Lilly dips as biomed chief Christi Shaw heads to Gilead
Christi Shaw, president of Eli Lilly Bio-Medicines is leaving the company after two years, taking the top job at Gilead’s Kite cancer immunotherapy unit.
Shares in Lilly were down almost 4% after the announcement, which also revealed that Lilly’s general counsel Mike Harrington will retire at year-end with a search now launched for his successor.
Patrik Jonsson, currently president and general manager of Lilly Japan, will succeed Shaw, who leaves as Lilly Bio-Medicines is in the roll-out phase for a number of important new launches, including migraine prevention therapy Emgality (galcanezumab) and psoriasis and psoriatic arthritis drug Taltz (ixekizumab).
Shaw is the first big hire by Gilead’s new CEO Daniel O’Day, who only joined the California-based pharma company late last year after a long stint in charge of Roche’s pharma business.
O’Day said he hired Shaw as CEO of Kite after an “extensive search” and cited her experience in oncology as one of her strengths.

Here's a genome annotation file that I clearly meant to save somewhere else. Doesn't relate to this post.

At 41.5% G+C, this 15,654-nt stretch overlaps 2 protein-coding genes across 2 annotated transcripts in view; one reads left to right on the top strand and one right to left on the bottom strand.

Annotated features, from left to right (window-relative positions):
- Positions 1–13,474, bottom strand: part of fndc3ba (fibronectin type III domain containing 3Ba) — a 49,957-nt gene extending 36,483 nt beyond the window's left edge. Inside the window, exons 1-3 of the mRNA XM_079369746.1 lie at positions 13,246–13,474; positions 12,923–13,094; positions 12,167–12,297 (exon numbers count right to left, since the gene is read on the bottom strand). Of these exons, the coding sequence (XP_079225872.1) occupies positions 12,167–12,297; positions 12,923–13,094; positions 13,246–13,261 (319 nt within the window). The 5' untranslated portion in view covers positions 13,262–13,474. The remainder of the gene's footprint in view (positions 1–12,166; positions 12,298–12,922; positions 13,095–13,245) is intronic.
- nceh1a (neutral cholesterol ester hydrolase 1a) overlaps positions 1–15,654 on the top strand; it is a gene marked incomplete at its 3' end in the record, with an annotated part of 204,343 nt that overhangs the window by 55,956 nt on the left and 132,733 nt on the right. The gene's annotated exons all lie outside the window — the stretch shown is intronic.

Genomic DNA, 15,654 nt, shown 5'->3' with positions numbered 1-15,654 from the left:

Gilead acquired Kite in August 2017 for $11.9 billion, and earlier this year O’Day announced that the manufacturer of CAR-T cell therapies would become a separate business unit.
Shaw joined Lilly for the second time in April 2017, after an earlier stint at the company between 1989 and 2002 where she held various sales and marketing roles. Her previous industry role was as head of Novartis’ US operations, which she left in 2016 to care for her older sister Sherry Whitford who had been diagnosed with multiple myeloma.
Sherry needed a full time caretaker in order to receive treatment during a three-month CAR-T trial, and Shaw didn’t hesitate to step into the role and put her career on hold, supported by her younger sister Shelley who also left her job as senior director of global marketing at Baxalta. Sadly, Sherry passed away last year.
After leaving Novartis, Shaw and her sisters launched the More Moments More Memories Foundation, which “removes financial obstacles and clears a path for patients with cancer to seek critical treatments needed to improve the quality and quantity of their lives, which could provide more precious moments with their loved ones to create lasting memories.”
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